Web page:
What now, Occupy Wall Street? The future of a movement in question.

Police in New York City prevented Occupy Wall Street protesters from entering the New York Stock exchange Thursday, arresting more than 200 people. This is the latest in a series of crackdowns against Occupy protesters in cities across the nation, driving them out of their camps, including the famous Zuccotti Park encampment. Protesters have been evicted by police in Atlanta, Oakland, Calif., and Portland, Ore. There were 80 arrests in Los Angeles in response to protesters attempting to pitch tents in front of a Bank of America building. The Oakland protesters had regrouped at UC Berkeley, only to be dispersed by police again. Protesters in San Francisco fear they, too, may be evicted soon.

The incident in New York led to seven police being injured, according to Reuters. Meanwhile, Occupy protesters claim to have been victimized by police brutality. There is a report of an 84-year-old woman from Seattle being sprayed in the face with pepper spray.

Yesterday’s protests and violence were a part of a nationwide “Call to Action” in honor of the movement’s two-month anniversary. Not all protests were violent: a march on Key Bridge in Washington, D.C. passed without incident. Protesters in Chicago attempted to block rush hour traffic, but complied with police when ordered to disperse. The Occupy Kansas City protest has been peaceful since the beginning. However, protesters in Portland shut down a Wells Fargo branch for an hour before police dispersed them, and there are reports of criminals using the Occupy protests as cover.

In spite of these setbacks, the protests continue to attract support from unlikely places. Amalgamated Bank, a financial institution owned by a labor union, has supported the protesters and given them shelter in their offices during police crackdowns. The Occupy Wall Street movement’s $326,000 collected in donations so far are kept in an Amalgamated account. Furthermore, actress Anne Hathaway was spotted among Occupy protesters in Manhattan.

Here in San Luis Obispo, California, “Occupy SLO” protesters have been camped out in front of the county courthouse for weeks. I spoke to some of the protesters to get a sense of what they believe, what they face, and where the movement is headed in the face of crackdowns:

The Occupy Wall Street movement traces its origins to Canadian anti-capitalist activist group Adbusters, who posted an article on July 13, 2011 calling on people to occupy, well, Wall Street, beginning on September 17. Their goal was to replicate the Tahrir Square protests that contributed to the overthrow of Hosni Mubarak in Egypt earlier this year. They sought to reduce or eliminate the influence of large corporations on American politics. The idea of the protest attracted some buzz online, and somewhere along the way the slogan “We Are the 99%” was adopted. The movement was endorsed by online “hacktivist” group Anonymous, famous (or, rather, infamous) for hacking attacks against major corporations’ websites.

The first protests were small and largely forgettable affairs, until a major police crackdown on September 24 (day eight) at Union Square. Videos taken of the incident showed police officers beating and pepper spraying random people for what appeared to be no reason. (Warning: This video may be disturbing to some viewers) These videos went viral, and thousands across America began to protest in New York and across the nation out of sympathy.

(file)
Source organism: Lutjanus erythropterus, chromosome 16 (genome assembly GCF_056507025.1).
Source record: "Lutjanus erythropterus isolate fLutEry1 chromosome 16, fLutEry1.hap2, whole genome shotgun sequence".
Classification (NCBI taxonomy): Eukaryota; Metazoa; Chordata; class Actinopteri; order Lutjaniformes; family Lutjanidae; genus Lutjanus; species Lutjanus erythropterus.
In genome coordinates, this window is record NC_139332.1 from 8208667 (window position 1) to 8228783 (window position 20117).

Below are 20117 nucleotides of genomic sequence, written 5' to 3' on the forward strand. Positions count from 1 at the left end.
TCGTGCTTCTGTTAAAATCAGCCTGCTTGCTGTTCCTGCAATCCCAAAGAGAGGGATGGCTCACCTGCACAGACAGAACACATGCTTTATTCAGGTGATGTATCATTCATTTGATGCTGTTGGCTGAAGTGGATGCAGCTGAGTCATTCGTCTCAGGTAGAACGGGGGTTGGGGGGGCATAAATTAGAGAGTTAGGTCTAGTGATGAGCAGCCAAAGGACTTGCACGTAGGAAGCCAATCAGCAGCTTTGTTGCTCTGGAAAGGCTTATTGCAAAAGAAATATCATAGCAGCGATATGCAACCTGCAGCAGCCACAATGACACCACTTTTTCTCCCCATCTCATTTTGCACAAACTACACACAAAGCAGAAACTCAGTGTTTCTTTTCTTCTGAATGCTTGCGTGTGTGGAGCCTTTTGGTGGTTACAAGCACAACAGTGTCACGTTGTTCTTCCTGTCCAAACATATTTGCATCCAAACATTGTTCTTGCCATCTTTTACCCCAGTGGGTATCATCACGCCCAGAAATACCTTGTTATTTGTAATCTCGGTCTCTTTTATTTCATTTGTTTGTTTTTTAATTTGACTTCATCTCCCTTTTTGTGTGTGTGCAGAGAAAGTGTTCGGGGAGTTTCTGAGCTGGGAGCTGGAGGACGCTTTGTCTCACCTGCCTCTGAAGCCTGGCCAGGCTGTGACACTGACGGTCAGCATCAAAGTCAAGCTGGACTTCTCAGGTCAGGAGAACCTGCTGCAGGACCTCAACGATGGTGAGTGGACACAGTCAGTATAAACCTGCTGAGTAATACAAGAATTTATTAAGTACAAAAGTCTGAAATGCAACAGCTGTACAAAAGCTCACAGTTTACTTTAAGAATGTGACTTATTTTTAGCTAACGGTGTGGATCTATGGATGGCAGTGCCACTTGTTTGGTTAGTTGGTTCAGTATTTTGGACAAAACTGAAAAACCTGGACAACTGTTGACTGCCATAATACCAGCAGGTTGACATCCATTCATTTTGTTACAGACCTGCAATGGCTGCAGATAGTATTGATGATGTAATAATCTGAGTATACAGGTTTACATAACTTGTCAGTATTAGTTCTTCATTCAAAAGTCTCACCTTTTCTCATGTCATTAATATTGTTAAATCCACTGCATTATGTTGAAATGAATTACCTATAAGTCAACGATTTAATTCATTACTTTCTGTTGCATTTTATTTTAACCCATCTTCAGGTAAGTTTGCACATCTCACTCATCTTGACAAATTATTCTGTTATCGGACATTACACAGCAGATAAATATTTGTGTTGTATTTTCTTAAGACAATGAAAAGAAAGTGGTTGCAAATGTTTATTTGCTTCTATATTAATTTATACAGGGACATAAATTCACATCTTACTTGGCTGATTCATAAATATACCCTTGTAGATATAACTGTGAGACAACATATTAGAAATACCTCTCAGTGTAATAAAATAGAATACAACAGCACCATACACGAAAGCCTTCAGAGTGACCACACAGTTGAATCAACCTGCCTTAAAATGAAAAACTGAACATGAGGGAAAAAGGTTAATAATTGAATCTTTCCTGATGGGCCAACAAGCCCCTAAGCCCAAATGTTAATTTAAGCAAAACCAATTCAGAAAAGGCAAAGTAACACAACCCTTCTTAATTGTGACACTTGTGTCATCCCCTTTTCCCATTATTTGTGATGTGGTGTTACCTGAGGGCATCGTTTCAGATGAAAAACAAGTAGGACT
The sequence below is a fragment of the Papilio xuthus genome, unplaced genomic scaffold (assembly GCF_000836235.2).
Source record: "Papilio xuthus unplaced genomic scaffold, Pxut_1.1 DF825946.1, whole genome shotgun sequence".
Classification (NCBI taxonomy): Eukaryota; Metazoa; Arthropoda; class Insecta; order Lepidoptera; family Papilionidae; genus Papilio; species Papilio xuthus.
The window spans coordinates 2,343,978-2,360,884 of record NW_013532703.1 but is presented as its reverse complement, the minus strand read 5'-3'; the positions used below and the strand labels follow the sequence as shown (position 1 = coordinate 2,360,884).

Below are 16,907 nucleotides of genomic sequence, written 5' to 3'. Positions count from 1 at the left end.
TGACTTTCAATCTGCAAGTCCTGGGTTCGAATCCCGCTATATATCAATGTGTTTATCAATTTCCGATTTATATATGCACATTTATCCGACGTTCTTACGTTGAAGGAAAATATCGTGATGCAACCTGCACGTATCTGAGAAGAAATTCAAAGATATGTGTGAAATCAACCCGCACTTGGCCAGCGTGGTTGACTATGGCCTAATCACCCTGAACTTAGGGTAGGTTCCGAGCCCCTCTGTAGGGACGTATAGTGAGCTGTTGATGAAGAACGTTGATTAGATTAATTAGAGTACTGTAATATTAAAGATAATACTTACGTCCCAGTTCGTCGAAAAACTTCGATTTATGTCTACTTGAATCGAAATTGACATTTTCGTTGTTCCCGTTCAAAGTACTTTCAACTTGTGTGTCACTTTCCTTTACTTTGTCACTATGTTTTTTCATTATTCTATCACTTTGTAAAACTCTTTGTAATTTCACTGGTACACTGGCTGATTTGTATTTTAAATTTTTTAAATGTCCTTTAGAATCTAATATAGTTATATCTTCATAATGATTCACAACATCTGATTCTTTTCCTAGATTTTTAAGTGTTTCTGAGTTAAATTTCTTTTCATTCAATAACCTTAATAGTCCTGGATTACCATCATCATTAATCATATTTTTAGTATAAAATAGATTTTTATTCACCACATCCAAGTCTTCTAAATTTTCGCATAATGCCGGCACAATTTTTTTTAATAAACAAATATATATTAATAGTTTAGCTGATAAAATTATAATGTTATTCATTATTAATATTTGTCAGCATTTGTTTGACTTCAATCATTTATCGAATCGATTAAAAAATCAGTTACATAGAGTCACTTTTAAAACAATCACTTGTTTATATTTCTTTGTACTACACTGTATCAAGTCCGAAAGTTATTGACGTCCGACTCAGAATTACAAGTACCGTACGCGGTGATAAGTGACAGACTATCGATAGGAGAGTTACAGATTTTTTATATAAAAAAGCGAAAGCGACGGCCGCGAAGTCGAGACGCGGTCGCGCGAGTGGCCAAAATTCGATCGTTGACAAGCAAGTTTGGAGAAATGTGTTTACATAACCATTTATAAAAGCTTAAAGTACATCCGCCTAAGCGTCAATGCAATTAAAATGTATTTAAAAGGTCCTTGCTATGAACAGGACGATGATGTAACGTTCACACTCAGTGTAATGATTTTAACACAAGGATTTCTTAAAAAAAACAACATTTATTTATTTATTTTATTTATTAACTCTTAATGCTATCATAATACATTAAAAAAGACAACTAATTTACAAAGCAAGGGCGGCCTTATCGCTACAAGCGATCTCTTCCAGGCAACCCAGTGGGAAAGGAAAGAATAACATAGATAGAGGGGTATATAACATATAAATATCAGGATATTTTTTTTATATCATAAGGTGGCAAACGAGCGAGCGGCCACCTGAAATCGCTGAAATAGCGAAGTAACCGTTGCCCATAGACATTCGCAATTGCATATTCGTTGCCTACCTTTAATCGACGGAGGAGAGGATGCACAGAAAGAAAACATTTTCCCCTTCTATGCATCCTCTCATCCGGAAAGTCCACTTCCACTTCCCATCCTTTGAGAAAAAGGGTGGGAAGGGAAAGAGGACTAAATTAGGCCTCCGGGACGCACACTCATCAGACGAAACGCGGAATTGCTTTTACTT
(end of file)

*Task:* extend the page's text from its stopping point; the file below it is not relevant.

The movement has not been without criticism. Conservative critics have launched their own campaign calling themselves “The 53%”, a reference to the number of Americans who pay federal income taxes. They reject the notion that government and finance are completely to blame, and claim decisions of individuals play their part, too. Frank Decker, a 53-percenter, talked about his own struggles with poverty and said, “I didn’t go through all that struggle while raising three children so that I could support lazy-[expletive] people who want nothing but government handouts.”

A poll conducted by United Technologies and the National Journal states that 59% of Americans support the protests and 31% oppose it. What do you think?

Information from Reuters, Know Your Meme, and the other sources listed above.

2 Responses to What now, Occupy Wall Street? The future of a movement in question.

  1. AuntLeesie says:

    You were so much nicer (in your interviews) than what was running through my brain watching them. “Not the sharpest knives in the drawer.” I especially was stunned by the one interviewee who said, “We’re not giving a list of demands, because then they’d just give us what we want so we’ll be quiet.” LOL!

    Like it or not, sit ins (or camp outs) and marches have been fairly well ineffective for decades. If an organized group wants to protest, effective protest takes a lot more actual effort. When high school students were going to hold a sit in at the beginning of the Iraq war, I commented, “It’d be far more effective to organize students across the country to write and mail postal letters to the Pentagon demanding Rumsfeld’s resignation. All those postal mail letters would create a logistical nightmare for the Pentagon.” Of course, no such thing happened. It’s easier to skip class and sit somewhere on campus.

    If the Occupy folks want changes in government, why aren’t they launching letter writing campaigns and innundating politicians at all levels with postal mail? Or, if they want to march or “camp out”, why not in Washington D.C.? How does camping in SLO do anything at all? Just my 2 cents… or $1.50 with inflation. 🙂

  2. Pingback: The Dark Knight Impresses « Cat Flag

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